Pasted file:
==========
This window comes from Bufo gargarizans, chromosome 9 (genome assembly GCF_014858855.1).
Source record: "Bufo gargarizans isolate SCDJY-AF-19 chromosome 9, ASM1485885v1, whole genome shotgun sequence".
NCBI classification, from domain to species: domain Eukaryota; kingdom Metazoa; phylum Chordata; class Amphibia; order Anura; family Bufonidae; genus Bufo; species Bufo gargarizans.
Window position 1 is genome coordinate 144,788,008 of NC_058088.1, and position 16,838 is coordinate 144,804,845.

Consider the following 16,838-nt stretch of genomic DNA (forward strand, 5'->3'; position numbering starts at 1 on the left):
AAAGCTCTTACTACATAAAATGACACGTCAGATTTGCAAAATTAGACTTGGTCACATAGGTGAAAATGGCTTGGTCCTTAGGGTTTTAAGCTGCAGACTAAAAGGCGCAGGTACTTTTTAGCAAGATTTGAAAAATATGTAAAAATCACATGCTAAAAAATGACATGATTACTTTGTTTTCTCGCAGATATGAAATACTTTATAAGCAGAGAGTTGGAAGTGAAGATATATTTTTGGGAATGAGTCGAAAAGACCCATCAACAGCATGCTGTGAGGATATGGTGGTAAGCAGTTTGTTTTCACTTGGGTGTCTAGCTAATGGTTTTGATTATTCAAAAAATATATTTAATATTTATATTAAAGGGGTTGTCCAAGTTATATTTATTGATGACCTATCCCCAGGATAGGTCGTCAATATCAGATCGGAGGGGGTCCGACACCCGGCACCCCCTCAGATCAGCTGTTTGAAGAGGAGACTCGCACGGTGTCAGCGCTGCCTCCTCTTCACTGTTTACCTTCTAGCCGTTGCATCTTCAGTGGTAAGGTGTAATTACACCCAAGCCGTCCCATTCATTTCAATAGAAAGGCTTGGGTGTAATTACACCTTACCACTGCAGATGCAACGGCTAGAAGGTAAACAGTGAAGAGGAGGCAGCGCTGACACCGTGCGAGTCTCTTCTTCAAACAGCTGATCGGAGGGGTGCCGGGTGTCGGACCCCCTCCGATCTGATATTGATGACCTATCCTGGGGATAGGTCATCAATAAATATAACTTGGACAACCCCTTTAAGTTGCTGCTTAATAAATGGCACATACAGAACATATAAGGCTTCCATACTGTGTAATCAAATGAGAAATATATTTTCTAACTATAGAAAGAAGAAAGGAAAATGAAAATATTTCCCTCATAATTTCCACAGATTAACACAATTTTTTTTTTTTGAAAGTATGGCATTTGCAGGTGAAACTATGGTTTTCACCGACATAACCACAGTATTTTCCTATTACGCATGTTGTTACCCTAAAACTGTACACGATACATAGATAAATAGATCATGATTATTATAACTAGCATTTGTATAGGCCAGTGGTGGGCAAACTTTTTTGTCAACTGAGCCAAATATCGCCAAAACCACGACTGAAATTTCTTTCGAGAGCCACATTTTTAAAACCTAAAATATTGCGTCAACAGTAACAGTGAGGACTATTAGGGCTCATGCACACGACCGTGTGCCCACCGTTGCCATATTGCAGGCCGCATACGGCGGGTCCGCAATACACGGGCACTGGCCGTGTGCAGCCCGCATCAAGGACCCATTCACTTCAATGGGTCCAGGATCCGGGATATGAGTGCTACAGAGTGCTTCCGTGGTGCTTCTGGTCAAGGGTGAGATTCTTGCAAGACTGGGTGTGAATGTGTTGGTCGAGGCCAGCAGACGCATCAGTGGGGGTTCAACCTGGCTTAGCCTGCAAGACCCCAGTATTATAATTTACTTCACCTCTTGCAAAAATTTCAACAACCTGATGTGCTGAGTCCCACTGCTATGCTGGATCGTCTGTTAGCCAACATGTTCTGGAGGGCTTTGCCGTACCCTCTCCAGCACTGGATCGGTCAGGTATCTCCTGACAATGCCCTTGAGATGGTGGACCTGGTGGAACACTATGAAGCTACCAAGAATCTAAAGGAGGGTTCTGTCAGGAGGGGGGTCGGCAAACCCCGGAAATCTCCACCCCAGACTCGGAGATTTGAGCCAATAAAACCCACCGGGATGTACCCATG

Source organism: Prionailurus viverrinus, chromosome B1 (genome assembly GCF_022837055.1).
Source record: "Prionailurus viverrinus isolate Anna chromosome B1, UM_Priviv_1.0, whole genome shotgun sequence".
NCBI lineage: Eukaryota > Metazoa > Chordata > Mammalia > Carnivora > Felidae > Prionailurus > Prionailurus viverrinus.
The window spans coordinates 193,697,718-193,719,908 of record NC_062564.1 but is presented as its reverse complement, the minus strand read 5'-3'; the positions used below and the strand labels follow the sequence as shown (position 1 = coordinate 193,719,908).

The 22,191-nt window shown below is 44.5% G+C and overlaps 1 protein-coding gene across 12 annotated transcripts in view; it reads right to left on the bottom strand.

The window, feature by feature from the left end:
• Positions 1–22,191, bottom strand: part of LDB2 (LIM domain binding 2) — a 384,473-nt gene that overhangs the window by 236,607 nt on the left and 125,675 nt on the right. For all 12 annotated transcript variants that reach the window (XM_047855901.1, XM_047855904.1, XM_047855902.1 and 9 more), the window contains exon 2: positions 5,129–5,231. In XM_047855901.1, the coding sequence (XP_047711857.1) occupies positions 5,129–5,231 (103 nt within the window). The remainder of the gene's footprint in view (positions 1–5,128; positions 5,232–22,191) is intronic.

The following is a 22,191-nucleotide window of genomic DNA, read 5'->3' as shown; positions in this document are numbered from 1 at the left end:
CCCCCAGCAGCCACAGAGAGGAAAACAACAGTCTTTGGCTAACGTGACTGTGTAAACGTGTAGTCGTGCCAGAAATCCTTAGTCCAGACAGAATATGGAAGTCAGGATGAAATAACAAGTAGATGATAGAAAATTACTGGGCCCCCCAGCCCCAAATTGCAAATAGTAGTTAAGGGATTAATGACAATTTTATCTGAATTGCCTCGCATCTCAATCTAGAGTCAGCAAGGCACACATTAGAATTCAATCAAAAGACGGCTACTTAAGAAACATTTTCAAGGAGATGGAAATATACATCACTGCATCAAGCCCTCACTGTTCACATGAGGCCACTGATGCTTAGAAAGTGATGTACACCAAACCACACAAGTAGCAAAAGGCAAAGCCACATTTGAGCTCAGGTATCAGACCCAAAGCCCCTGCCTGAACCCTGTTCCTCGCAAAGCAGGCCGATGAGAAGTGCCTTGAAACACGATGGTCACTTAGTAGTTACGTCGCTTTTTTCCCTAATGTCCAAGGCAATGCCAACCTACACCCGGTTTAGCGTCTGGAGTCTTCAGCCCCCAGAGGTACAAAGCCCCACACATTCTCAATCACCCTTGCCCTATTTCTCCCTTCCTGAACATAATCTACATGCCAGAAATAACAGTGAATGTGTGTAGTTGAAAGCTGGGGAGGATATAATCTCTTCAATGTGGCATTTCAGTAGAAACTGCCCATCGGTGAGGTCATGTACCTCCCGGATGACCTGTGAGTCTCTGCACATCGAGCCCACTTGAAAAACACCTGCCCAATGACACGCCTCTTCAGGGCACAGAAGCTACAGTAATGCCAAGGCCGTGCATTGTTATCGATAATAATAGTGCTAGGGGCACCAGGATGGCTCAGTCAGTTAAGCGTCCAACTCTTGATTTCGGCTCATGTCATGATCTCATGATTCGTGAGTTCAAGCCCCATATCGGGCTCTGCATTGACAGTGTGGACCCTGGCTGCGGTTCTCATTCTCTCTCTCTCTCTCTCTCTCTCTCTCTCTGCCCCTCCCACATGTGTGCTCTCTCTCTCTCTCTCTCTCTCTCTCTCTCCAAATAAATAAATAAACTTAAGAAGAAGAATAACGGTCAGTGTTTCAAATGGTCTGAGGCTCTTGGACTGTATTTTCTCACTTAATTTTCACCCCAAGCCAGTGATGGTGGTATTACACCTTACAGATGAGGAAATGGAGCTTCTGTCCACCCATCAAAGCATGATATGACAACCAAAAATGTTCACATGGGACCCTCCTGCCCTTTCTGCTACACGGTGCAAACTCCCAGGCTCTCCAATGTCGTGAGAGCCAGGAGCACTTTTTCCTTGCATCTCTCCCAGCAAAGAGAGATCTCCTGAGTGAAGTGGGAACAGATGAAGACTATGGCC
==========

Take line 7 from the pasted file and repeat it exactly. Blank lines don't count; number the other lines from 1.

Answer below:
Source organism: Prionailurus viverrinus, chromosome B1 (genome assembly GCF_022837055.1).